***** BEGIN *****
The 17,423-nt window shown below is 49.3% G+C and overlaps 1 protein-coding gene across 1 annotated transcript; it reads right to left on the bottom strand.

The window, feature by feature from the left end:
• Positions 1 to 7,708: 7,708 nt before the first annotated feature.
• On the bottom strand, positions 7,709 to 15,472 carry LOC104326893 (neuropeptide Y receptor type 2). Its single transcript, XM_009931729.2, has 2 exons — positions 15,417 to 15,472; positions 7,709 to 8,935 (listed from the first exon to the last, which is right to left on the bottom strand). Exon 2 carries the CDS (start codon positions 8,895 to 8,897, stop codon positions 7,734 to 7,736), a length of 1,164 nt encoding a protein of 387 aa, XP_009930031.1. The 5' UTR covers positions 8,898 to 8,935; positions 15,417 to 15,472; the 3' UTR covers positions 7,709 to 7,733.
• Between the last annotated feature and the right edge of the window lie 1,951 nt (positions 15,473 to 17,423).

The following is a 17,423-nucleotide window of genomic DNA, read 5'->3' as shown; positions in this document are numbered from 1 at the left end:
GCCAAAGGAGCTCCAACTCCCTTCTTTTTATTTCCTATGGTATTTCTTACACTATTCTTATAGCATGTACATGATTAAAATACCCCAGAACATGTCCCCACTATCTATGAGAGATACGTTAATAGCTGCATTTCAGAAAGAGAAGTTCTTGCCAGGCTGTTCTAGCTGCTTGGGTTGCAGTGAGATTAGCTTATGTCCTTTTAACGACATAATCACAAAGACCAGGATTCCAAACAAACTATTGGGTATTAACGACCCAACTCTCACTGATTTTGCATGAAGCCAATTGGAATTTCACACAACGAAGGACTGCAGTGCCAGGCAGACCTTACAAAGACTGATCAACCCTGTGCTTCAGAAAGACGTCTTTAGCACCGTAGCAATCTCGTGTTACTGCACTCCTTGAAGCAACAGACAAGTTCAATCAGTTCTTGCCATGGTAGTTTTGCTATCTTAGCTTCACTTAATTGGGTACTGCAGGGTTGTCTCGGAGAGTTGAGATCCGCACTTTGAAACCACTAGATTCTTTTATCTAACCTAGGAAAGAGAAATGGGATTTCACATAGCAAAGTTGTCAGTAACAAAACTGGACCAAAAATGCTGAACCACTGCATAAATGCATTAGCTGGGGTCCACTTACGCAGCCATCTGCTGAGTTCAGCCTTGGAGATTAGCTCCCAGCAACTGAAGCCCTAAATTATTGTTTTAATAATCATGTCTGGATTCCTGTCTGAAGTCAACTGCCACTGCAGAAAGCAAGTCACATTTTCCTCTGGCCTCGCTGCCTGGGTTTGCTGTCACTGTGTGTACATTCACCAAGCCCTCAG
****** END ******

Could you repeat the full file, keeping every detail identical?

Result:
The 17,423-nt window shown below is 49.3% G+C and overlaps 1 protein-coding gene across 1 annotated transcript; it reads right to left on the bottom strand.

The window, feature by feature from the left end:
• Positions 1 to 7,708: 7,708 nt before the first annotated feature.
• On the bottom strand, positions 7,709 to 15,472 carry LOC104326893 (neuropeptide Y receptor type 2). Its single transcript, XM_009931729.2, has 2 exons — positions 15,417 to 15,472; positions 7,709 to 8,935 (listed from the first exon to the last, which is right to left on the bottom strand). Exon 2 carries the CDS (start codon positions 8,895 to 8,897, stop codon positions 7,734 to 7,736), a length of 1,164 nt encoding a protein of 387 aa, XP_009930031.1. The 5' UTR covers positions 8,898 to 8,935; positions 15,417 to 15,472; the 3' UTR covers positions 7,709 to 7,733.
• Between the last annotated feature and the right edge of the window lie 1,951 nt (positions 15,473 to 17,423).

The following is a 17,423-nucleotide window of genomic DNA, read 5'->3' as shown; positions in this document are numbered from 1 at the left end:
GCCAAAGGAGCTCCAACTCCCTTCTTTTTATTTCCTATGGTATTTCTTACACTATTCTTATAGCATGTACATGATTAAAATACCCCAGAACATGTCCCCACTATCTATGAGAGATACGTTAATAGCTGCATTTCAGAAAGAGAAGTTCTTGCCAGGCTGTTCTAGCTGCTTGGGTTGCAGTGAGATTAGCTTATGTCCTTTTAACGACATAATCACAAAGACCAGGATTCCAAACAAACTATTGGGTATTAACGACCCAACTCTCACTGATTTTGCATGAAGCCAATTGGAATTTCACACAACGAAGGACTGCAGTGCCAGGCAGACCTTACAAAGACTGATCAACCCTGTGCTTCAGAAAGACGTCTTTAGCACCGTAGCAATCTCGTGTTACTGCACTCCTTGAAGCAACAGACAAGTTCAATCAGTTCTTGCCATGGTAGTTTTGCTATCTTAGCTTCACTTAATTGGGTACTGCAGGGTTGTCTCGGAGAGTTGAGATCCGCACTTTGAAACCACTAGATTCTTTTATCTAACCTAGGAAAGAGAAATGGGATTTCACATAGCAAAGTTGTCAGTAACAAAACTGGACCAAAAATGCTGAACCACTGCATAAATGCATTAGCTGGGGTCCACTTACGCAGCCATCTGCTGAGTTCAGCCTTGGAGATTAGCTCCCAGCAACTGAAGCCCTAAATTATTGTTTTAATAATCATGTCTGGATTCCTGTCTGAAGTCAACTGCCACTGCAGAAAGCAAGTCACATTTTCCTCTGGCCTCGCTGCCTGGGTTTGCTGTCACTGTGTGTACATTCACCAAGCCCTCAG